Trump says he has alerted military to 'national emergency' of migrant caravan

David Agren in Tapachula and agencies in Washington

Pentagon say it has received no new orders as president vows to cut aid to Central America

Thousands of mostly Honduran migrants crowded into the Mexican border city of Tapachula over the weekend after trekking on foot from the Guatemalan border. Photograph: AFP/Getty Images

Donald Trump has said that he has alerted the military and federal border authorities that a US-bound migrant caravan from Central America was a “national emergency”, and warned that the United States would begin curtailing aid to the region.

A Pentagon spokesman, however, said the Pentagon had received no new orders to provide troops for border security.

According to the United Nations, more than a week after 160 migrants set out from the Honduran city of San Pedro Sula, the caravan has gradually grown to more than 7,200 people.

Members of the caravan, currently moving slowly through southern Mexico have said that they are fleeing abject poverty and the violence that has turned the region into one of the most dangerous in the world.

Trump, in a series of posts on Twitter, gave no other details about his administration’s actions.

“Sadly, it looks like Mexico’s Police and Military are unable to stop the Caravan heading to the Southern Border of the United States,” Trump wrote in a tweet.

“Guatemala, Honduras and El Salvador were not able to do the job of stopping people from leaving their country and coming illegally to the US. We will now begin cutting off, or substantially reducing, the massive foreign aid routinely given to them,” Trump wrote.

US administrations long have seen aid programs as an essential part of efforts to stabilize the countries of Central America and stem the flow of migrants leaving. Cutting the aid could lead to further migration north.

The US president also made an apparently baseless claim that “criminals and unknown Middle Easterners are mixed in” with the migrants; journalists traveling with the caravan say that it is composed of Hondurans, Guatemalans and Salvadorans.

“This is the caravan of Hondurans with broken dreams,” said Berlin Sánchez, 22, who fled his home country with his wife, Melida Núñez, 24, to escape extortion by gang members.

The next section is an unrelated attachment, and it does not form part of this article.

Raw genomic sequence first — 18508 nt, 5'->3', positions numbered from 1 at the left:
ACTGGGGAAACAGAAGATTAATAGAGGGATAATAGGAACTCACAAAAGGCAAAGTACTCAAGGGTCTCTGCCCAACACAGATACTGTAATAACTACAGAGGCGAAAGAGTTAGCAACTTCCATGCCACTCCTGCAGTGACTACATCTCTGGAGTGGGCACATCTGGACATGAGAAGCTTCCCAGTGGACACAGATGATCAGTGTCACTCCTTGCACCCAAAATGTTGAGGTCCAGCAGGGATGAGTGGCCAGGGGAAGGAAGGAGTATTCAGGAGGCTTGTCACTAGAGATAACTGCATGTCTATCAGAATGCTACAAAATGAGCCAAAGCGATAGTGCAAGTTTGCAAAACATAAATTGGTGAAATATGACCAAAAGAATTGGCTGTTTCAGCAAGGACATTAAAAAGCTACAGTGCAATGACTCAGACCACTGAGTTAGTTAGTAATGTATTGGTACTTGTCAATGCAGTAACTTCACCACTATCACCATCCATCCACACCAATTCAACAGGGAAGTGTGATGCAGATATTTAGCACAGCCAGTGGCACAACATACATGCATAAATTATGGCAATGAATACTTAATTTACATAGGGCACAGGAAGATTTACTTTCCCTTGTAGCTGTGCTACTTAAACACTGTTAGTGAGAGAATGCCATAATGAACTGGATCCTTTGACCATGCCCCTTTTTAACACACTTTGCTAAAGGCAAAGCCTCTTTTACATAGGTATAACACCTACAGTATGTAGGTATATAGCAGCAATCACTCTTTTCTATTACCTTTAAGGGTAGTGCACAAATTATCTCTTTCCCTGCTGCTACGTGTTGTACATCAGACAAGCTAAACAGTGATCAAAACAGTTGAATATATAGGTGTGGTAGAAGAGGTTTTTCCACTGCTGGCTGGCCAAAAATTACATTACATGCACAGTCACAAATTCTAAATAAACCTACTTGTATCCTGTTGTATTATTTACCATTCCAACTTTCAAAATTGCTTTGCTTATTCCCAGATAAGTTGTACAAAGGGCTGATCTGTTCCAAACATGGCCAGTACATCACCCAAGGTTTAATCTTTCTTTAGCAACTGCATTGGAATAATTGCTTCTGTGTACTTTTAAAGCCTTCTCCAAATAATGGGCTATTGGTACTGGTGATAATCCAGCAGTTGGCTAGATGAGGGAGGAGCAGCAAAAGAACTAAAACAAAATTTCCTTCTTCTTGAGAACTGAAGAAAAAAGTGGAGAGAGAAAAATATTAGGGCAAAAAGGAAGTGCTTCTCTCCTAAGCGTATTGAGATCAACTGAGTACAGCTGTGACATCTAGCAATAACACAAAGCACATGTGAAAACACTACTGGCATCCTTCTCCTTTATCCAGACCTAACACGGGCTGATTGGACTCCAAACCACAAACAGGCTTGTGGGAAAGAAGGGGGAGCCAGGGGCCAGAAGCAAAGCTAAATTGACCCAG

“If we can’t enter the US, we’ll stay in Mexico. We can’t return to Honduras. The day I get back, I become another crime statistic,” he said.

The couple were among the thousands of migrants slowly heading north from the Mexican border city of Tapachula on Monday, hoping to make it 40km (25 miles) up the road to the town of Huixtla.

Sánchez said that the couple had eked out a living from a small food stand, but had to flee after tattooed gangsters demanded a payment of 50,000 lempiras ($2,000) – more than twice what they earned in a month. The gang members told them to pay up within a week on pain of death. “You can’t deal with them,” Sánchez said.

One of the caravan’s organisers, Denis Omar Contreras, from the group Pueblo Sin Fronteras (People Without Borders) said Trump should stop accusing the caravan of harbouring terrorists.

“There isn’t a single terrorist here,” he said. “We are all people from Honduras, El Salvador, Guatemala and Nicaragua. And as far as I know there are no terrorists in these four countries, at least beyond the corrupt governments.”

Thousands of mostly migrants crowded into the Mexican border city of Tapachula over the weekend after trekking on foot from the Guatemalan border, defying threats by Trump that he would close the US-Mexico border if they advanced, as well as warnings from the Mexican government.

Mexican police in riot gear shadowed the caravan’s arrival along a southern highway but did not impede the migrants’ journey.

Trump, who has made immigration a central part of his platform, earlier threatened to halt aid to the region, and potentially close the US border with Mexico with the help of the military if the migrants’ march is not stopped.

He and his fellow Republicans have sought to elevate the caravan as a campaign issue before the midterm elections that will determine whether the party can maintain its hold of the US Senate and House of Representatives.

Trump travels to Texas, a key border state, later on Monday to campaign for the Republican US senator Ted Cruz. Cruz, who challenged Trump for the 2016 Republican presidential nomination and who is seeking re-election.